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ND students aid Katrina clean up

Maureen Mullen | Thursday, January 19, 2006

While many Notre Dame students spent the last week of winter break enjoying their final days of relaxation before tackling semester number two and January in South Bend, Zahm hall sophomore Baker Jones, with a group a group of eight other students, traveled to New Orleans and spent Jan. 10 to 13 helping those affected by Hurricane Katrina.

Jones, a New Orleans native, organized the service project. The trip was made possible with grants from the Center for Social Concerns and Campus Ministry as well as much support from the Notre Dame Alumni Club of New Orleans, he said.

“Being from the area, I wanted to do something to help out,” Jones said. “I thought it would be great to get Notre Dame students involved and actually see the state of the city for themselves.”

Sophomore Mike McKenna, a friend of Jones and a participant in the project, explained their group of students was gathered mainly by word of mouth.

“Initially, we thought to make it a Zahm Hall service project,” McKenna said.

In the end, word spread and several Notre Dame men and women from different dorms were involved, McKenna said.

Those students stayed with Jones and his family while in New Orleans, and several other Notre Dame students living in the surrounding area joined them in their efforts, McKenna said. The students spent their three and half days of work helping Gerry Heigel, a resident of Lakeview, which, according to Jones, was the area of the city most decimated by the 17th Street canal breech.

“Our job was a bit different than you might think,” Baker said. “We were connected through the ND New Orleans Alumni Club with Catholic Charities’ Helping Hands program, and we were assigned to actually deconstruct Mrs. Heigel’s house. The walls of the house and the foundation were so damaged by the floodwater that the house needed to be substantially gutted. We removed the damaged and molded pieces of the structure.”

Cavanaugh sophomore Caity Schneeman expressed her shock upon seeing the reality of a destroyed New Orleans.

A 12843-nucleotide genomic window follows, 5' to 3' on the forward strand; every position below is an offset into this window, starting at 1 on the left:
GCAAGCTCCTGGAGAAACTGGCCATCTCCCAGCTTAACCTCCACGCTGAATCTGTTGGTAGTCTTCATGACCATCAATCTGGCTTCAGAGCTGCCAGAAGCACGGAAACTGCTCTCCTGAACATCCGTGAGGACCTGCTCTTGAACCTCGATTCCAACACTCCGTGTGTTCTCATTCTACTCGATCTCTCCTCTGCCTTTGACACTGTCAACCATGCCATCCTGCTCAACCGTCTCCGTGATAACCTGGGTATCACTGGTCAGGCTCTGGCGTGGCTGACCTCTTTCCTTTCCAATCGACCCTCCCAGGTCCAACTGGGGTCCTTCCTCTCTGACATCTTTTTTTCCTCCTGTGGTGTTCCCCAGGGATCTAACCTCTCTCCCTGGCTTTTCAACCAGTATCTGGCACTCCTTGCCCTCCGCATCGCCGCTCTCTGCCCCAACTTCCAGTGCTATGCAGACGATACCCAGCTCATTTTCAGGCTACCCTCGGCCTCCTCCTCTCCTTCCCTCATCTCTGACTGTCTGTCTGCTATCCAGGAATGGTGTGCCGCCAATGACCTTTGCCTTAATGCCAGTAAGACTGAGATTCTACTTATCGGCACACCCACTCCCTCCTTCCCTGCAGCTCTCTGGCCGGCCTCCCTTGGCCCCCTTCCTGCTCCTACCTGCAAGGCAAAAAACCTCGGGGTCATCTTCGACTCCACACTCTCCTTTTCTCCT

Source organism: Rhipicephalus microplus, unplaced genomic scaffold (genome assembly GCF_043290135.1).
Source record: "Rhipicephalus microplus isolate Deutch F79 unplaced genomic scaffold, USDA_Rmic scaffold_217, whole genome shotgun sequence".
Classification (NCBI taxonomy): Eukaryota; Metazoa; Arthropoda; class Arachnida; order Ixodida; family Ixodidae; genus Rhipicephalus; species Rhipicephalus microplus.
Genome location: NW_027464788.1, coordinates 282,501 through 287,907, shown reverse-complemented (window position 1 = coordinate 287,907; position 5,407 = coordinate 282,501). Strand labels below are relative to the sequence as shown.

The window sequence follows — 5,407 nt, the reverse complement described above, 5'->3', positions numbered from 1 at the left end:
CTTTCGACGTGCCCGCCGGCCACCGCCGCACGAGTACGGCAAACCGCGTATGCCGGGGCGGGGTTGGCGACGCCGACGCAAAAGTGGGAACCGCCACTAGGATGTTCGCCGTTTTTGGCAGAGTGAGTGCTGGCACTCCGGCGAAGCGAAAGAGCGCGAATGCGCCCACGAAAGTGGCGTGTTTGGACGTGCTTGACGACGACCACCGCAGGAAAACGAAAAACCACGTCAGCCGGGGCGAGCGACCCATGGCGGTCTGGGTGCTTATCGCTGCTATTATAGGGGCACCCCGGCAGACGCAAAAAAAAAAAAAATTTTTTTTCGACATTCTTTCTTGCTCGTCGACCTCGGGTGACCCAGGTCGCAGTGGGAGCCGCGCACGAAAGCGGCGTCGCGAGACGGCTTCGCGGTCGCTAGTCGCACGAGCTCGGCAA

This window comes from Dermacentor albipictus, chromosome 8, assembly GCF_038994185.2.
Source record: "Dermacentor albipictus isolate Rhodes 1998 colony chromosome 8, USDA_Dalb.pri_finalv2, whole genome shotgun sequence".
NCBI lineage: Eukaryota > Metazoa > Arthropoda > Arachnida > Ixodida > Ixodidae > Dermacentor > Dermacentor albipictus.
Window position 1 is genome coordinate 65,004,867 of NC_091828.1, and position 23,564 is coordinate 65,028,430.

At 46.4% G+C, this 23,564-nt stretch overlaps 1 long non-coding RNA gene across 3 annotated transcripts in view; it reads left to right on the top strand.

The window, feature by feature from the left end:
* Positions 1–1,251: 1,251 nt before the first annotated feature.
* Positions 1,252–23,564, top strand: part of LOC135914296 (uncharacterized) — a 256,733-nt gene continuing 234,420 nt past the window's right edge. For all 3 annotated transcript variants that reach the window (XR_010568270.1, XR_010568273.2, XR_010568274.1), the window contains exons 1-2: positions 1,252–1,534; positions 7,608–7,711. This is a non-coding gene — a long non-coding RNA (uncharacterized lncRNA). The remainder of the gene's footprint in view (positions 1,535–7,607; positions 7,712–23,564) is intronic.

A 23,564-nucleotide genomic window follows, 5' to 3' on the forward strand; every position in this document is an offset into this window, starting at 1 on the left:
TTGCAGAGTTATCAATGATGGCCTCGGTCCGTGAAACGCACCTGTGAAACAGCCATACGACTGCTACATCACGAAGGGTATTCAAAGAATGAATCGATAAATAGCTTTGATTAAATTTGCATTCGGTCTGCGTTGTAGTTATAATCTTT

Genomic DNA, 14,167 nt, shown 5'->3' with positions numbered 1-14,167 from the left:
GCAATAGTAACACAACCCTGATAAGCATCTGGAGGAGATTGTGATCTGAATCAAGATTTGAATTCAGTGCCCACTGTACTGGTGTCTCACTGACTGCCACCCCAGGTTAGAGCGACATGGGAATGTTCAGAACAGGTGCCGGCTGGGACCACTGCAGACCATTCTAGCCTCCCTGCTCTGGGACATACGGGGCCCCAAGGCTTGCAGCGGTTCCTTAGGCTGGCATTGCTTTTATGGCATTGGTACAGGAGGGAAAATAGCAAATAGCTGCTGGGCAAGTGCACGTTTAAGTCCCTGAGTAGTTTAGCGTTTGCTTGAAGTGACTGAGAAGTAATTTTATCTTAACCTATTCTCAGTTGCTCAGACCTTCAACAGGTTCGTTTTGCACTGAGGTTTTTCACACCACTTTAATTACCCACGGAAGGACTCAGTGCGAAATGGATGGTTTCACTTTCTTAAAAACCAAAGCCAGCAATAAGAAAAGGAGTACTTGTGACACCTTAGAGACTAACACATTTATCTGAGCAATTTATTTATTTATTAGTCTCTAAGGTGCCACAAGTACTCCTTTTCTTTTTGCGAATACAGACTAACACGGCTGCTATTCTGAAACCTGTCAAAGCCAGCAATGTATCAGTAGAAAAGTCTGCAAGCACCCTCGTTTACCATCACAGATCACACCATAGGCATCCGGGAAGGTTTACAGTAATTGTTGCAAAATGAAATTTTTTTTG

“There is no way of really understanding the extent of the damage and the effects of the hurricane by just watching the pictures on TV,” Schneeman said.

Sophomore McGlinn resident Kathleen Coverick also was a part of the group. She, like Schneeman, was shocked to see such extensive ruin five months after the hurricane.

“We went to the 9th Ward of the city – a place even more devastated than Lakeview,” Coverick said. “The images there made me realize that there is so much more work still to be done.”

Schneeman said when she asked a Catholic Charities worker how many more months New Orleans would need aid, she was informed it was not a question of months, but rather a question of years.

This response caused Schneeman and the other members of the group to think of more ways Notre Dame can continue to bring aid to New Orleans. They are hoping to organize other service projects and fundraisers in the future.

Jones, McKenna, Schneeman and Coverick all agreed the service experience was incredibly rewarding.

“It was emotional for Mrs. Heigel and for us,” Jones said.

Schneeman said Heigel called them “her angels” and gave them all angel pins to express her thanks.

“Mrs. Heigel is planning on rebuilding the rest of her house on her own with help from her son, but I told her that we wouldn’t forget her,” Jones said. “We would like to go back again in the spring if we can.”